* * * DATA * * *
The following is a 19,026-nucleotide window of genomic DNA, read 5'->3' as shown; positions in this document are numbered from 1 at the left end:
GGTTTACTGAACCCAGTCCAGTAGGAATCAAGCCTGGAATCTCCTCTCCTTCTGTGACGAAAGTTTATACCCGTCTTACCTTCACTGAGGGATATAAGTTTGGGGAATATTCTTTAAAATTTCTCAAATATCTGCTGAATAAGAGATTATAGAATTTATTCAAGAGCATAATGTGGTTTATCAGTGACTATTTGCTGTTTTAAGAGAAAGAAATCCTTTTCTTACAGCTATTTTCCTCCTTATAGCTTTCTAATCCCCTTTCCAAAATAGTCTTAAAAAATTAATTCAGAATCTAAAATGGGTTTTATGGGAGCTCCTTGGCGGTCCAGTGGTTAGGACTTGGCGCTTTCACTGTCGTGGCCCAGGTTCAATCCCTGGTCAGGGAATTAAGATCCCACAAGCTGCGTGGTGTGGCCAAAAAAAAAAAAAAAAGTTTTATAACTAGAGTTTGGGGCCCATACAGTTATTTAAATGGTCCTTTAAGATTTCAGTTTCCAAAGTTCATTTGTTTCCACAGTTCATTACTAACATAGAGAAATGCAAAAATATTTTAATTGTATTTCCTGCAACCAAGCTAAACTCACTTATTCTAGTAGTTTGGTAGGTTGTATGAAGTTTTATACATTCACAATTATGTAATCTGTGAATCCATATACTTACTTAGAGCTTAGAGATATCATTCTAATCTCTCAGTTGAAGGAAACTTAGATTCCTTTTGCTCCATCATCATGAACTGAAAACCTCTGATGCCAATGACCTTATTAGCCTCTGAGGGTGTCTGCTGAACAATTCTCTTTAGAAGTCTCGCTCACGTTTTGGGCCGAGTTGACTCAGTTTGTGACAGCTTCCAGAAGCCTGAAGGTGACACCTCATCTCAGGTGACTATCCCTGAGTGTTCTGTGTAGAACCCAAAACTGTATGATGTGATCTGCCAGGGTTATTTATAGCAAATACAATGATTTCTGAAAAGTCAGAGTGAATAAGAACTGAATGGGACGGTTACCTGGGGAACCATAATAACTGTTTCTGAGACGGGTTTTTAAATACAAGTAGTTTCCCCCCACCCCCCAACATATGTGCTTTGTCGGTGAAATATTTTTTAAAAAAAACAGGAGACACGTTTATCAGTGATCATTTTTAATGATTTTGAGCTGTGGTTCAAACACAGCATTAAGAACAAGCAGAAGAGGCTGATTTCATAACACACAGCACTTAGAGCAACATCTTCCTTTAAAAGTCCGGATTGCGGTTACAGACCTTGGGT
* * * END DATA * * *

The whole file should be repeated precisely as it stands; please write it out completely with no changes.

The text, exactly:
The following is a 19,026-nucleotide window of genomic DNA, read 5'->3' as shown; positions in this document are numbered from 1 at the left end:
GGTTTACTGAACCCAGTCCAGTAGGAATCAAGCCTGGAATCTCCTCTCCTTCTGTGACGAAAGTTTATACCCGTCTTACCTTCACTGAGGGATATAAGTTTGGGGAATATTCTTTAAAATTTCTCAAATATCTGCTGAATAAGAGATTATAGAATTTATTCAAGAGCATAATGTGGTTTATCAGTGACTATTTGCTGTTTTAAGAGAAAGAAATCCTTTTCTTACAGCTATTTTCCTCCTTATAGCTTTCTAATCCCCTTTCCAAAATAGTCTTAAAAAATTAATTCAGAATCTAAAATGGGTTTTATGGGAGCTCCTTGGCGGTCCAGTGGTTAGGACTTGGCGCTTTCACTGTCGTGGCCCAGGTTCAATCCCTGGTCAGGGAATTAAGATCCCACAAGCTGCGTGGTGTGGCCAAAAAAAAAAAAAAAAGTTTTATAACTAGAGTTTGGGGCCCATACAGTTATTTAAATGGTCCTTTAAGATTTCAGTTTCCAAAGTTCATTTGTTTCCACAGTTCATTACTAACATAGAGAAATGCAAAAATATTTTAATTGTATTTCCTGCAACCAAGCTAAACTCACTTATTCTAGTAGTTTGGTAGGTTGTATGAAGTTTTATACATTCACAATTATGTAATCTGTGAATCCATATACTTACTTAGAGCTTAGAGATATCATTCTAATCTCTCAGTTGAAGGAAACTTAGATTCCTTTTGCTCCATCATCATGAACTGAAAACCTCTGATGCCAATGACCTTATTAGCCTCTGAGGGTGTCTGCTGAACAATTCTCTTTAGAAGTCTCGCTCACGTTTTGGGCCGAGTTGACTCAGTTTGTGACAGCTTCCAGAAGCCTGAAGGTGACACCTCATCTCAGGTGACTATCCCTGAGTGTTCTGTGTAGAACCCAAAACTGTATGATGTGATCTGCCAGGGTTATTTATAGCAAATACAATGATTTCTGAAAAGTCAGAGTGAATAAGAACTGAATGGGACGGTTACCTGGGGAACCATAATAACTGTTTCTGAGACGGGTTTTTAAATACAAGTAGTTTCCCCCCACCCCCCAACATATGTGCTTTGTCGGTGAAATATTTTTTAAAAAAAACAGGAGACACGTTTATCAGTGATCATTTTTAATGATTTTGAGCTGTGGTTCAAACACAGCATTAAGAACAAGCAGAAGAGGCTGATTTCATAACACACAGCACTTAGAGCAACATCTTCCTTTAAAAGTCCGGATTGCGGTTACAGACCTTGGGT